Many women going through a divorce find themselves responsible for their own finances for the first time in many years — if not for the first time ever. This can be particularly daunting for women whose husbands always took care of the household budgeting. When there are children who depend on you, the responsibility can seem overwhelming.
You and your family law attorney want to seek a divorce settlement that will allow you to support yourself and your children as you rebuild your life. You’ll also want to determine exactly what accounts, investments, retirement savings and other assets you have as well as what debts you are responsible for. That’s a big step toward planning for the future.
There are a number of decisions you can make during the divorce proceedings that will impact your financial future. For example, many women want to keep the family home, particularly if they have children who have grown up there. However, despite the emotional attachment you may feel to your home, the cost of maintaining it may not be feasible.
A key step to taking control of your finances as a newly-single woman is to create a budget for yourself. It may be worthwhile to consult a financial advisor if you don’t already have one to help you determine where you may have to cut back on expenses to live off of your income, including any spousal and child support payments.
While you’re probably most interested in short-term planning, don’t neglect long-term planning. You want to continue saving for retirement. An experienced financial advisor will help you keep those long-term goals in mind. You may want to look at long-term care insurance and other means of preparing to support yourself in your senior years if you need assisted living or other care.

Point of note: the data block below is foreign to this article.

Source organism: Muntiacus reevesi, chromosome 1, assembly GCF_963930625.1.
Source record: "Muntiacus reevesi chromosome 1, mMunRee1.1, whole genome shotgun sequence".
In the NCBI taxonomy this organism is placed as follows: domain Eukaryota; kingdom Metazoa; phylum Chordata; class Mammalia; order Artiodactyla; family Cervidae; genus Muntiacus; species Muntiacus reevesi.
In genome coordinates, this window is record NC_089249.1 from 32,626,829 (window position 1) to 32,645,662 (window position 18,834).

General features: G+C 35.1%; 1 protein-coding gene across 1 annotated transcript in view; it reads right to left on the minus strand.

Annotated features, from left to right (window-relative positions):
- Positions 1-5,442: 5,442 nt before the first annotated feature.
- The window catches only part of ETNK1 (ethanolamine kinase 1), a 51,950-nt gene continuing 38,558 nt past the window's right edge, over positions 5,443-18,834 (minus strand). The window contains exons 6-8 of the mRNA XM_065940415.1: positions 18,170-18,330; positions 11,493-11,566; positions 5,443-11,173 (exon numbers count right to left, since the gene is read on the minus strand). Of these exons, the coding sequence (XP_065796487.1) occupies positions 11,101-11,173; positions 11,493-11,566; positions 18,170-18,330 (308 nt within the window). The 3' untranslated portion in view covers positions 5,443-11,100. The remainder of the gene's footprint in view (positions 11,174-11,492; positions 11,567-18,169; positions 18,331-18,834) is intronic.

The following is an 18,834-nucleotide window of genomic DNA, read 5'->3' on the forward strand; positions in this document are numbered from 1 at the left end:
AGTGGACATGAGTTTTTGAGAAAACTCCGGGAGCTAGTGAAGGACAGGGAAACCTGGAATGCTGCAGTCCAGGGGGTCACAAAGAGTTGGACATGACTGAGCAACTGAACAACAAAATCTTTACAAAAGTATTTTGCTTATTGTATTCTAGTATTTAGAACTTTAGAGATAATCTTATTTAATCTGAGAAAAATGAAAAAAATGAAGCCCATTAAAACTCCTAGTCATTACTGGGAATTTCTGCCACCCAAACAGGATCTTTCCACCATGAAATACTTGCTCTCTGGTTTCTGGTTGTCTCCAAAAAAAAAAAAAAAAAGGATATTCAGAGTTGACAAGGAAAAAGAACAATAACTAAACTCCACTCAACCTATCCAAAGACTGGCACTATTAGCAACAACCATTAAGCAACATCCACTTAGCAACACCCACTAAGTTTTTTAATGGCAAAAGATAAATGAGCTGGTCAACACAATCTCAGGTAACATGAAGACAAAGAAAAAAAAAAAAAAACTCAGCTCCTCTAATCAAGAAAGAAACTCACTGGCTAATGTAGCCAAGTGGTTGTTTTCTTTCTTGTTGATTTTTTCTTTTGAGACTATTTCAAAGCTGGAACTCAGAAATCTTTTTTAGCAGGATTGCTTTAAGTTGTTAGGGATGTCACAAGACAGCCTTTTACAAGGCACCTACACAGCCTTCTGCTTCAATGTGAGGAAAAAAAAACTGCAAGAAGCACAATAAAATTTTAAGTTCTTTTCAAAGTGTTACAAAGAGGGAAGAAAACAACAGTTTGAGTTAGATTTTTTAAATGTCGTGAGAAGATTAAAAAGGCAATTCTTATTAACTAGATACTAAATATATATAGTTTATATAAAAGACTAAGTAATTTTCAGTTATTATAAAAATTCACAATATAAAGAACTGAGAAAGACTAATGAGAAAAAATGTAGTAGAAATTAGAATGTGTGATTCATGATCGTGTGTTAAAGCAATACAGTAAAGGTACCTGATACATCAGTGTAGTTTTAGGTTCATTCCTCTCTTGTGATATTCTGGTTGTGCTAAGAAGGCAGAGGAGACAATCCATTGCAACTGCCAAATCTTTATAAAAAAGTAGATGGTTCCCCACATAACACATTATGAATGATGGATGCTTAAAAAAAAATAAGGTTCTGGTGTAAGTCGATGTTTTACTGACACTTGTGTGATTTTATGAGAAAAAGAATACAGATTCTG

Separating your assets and debts from your estranged spouse’s can be tricky. Your attorney and financial advisor can advise you on how to do that so that your ex-spouse cannot access accounts that are now yours alone.
Your family law attorney can probably recommend one or more financial professionals who are experienced in working with newly-divorced people. It’s best to have your own financial advisor who will look out for your interests rather than rely on one that worked for you and your former spouse. This will help get you on the road to a financially secure second act of your life.
Source: The Kansas City Star, “Money Matters: Women, take control of your finances after divorce or death of a spouse,” Peter J. Hartwick, April. 29, 2015